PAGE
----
Thursday, June 15, 10:00am. Yesterday was the first cold, rainy day but today is sunny and pleasant. Getting engrossed in the digital software I brought with me and at times wishing I just had film! But then I wouldnt be able to post photos on the blog or show them to the kids as I take them. Ah, the children! Spent an hour and a half photographing the children who are tutored here on the monastery property. The monks have created a three room center and have two wonderful teachers. Fewer kids turned out yesterday because of the rain. Most have one school uniform and can't risk getting it too dirty before the end of the week. They will go on a school break at the end of next week and so I'll spend more time with them then. This afternoon I meet with my seminary classmate, John Stubbs. He's the Dean of the Cathedral in Grahamstown. Tomorrow I'll accompany 60 orphans on their first visit to the Indian Ocean and the Port Elizabeth airport. Stay tuned.

Tuesday, June 13, 2006


Tuesday evening, June 13, 2006. Inside the chapel of St. Peter. The Blessed Virgin Mary: here she might be the mother or the grandmother. Her hands are large and strong.



A few views from the Monastery, UMariya uMama weThemba.

Monday, June 12, 2006


Back online today (Monday, June 12). I'm now hooked up to the Monastery wi fi. Arrived here on Saturday evening in time for dinner. Was picked up at the Port Elizabeth Airport by the Rev. Suzanne Peterson, the sub dean of the cathedral in Grahamstown. She was accompanied by a woman named June and we went out for lunch and then to some stores as they had some errands to do. On the way to the Grahamstown, Suzanne took a road that travels through Shamwari game reserve and we were treated to Giraffe crossing the road, zebra, monkey's and elk. The sun was beginning to set and the almost full moon rising - stunning. On Sunday went to Mass and was delighted to watch children steam in to join the beautiful liturgy, complete with drums and Xhosa hymns. In the afternoon went with Brothers Andrew and Daniel to take some of the kids home. They walk 7 kilometers to be at liturgy. Went through the Township where many of them live. Andrew told me that unemployment is at 70 -80 percent here and the sights of poverty abound. Today we stopped at an AIDS drop clinic while we were in Grahamstown. Talking to a worker I was moved by the similiarity of the work he described and the work done by the Grace Church Community Center. I am very grateful to be here.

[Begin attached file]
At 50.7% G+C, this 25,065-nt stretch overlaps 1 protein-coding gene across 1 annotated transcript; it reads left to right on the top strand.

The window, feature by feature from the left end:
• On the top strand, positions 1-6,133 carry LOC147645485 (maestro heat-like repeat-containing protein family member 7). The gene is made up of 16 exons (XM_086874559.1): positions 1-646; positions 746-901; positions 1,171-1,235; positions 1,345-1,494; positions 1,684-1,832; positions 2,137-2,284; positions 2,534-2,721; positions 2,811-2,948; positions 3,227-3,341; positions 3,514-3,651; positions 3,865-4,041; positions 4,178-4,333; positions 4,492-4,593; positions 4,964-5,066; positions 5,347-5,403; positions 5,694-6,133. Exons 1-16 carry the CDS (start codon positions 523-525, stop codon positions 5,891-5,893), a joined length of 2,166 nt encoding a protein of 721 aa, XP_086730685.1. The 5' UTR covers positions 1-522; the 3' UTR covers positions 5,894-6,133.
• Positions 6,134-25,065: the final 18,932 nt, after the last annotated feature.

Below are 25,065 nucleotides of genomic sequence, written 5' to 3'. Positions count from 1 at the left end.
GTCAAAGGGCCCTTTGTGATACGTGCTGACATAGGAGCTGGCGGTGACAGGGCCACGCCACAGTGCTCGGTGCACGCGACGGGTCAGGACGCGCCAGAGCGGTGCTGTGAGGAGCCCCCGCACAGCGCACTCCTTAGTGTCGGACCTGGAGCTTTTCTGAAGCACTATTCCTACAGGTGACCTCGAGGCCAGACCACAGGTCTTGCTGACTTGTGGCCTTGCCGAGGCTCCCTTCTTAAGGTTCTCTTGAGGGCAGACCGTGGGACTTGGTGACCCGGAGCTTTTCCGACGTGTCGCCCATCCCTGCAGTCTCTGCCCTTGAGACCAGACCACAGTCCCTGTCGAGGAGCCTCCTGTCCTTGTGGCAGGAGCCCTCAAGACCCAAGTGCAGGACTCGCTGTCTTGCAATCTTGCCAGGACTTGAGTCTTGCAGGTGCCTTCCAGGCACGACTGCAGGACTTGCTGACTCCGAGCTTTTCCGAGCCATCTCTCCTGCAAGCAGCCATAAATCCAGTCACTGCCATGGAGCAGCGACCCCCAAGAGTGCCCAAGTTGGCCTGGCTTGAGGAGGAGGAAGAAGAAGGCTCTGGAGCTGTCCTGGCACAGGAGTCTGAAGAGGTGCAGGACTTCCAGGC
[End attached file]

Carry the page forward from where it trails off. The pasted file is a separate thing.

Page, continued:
Friday, June 09, 2006

Friday, June 9, 2006
Landed in Johannesburg at 6:30, just as the sun was coming up. Checked into the hotel for a shower and a short nap before going to Soweto with a wonderful guide named Louis Freedom. Visited a shanty town and met a family of 6 living in a one room, tin house half the size of my living room. Did the usual sites in Soweto but was surprised to get to Regina Mundi (RC) church and the site of so many banned meetings and protests. They are undergoing some renovations but a guide kindly showed me the old plexiglass widow panels, complete with bullet holes. It was quite amazing.

Tomorrow I fly down to Port Elizabeth in the Eastern Cape and then on to Grahamstown and uMama,uMaria, weThemba Monastery. Janet

Thursday, June 08, 2006

Having a latte at the Paris airport. Next overnight flight leaves in four hours and then SA.

Thursday, June 01, 2006

June 1, 2006 - Getting Ready to Travel -- Letting go of everyday responsibility is the biggest transition from work to sabbatical. Getting packed for the trip (June 7 flight to Paris and then on to South Africa) is a close second!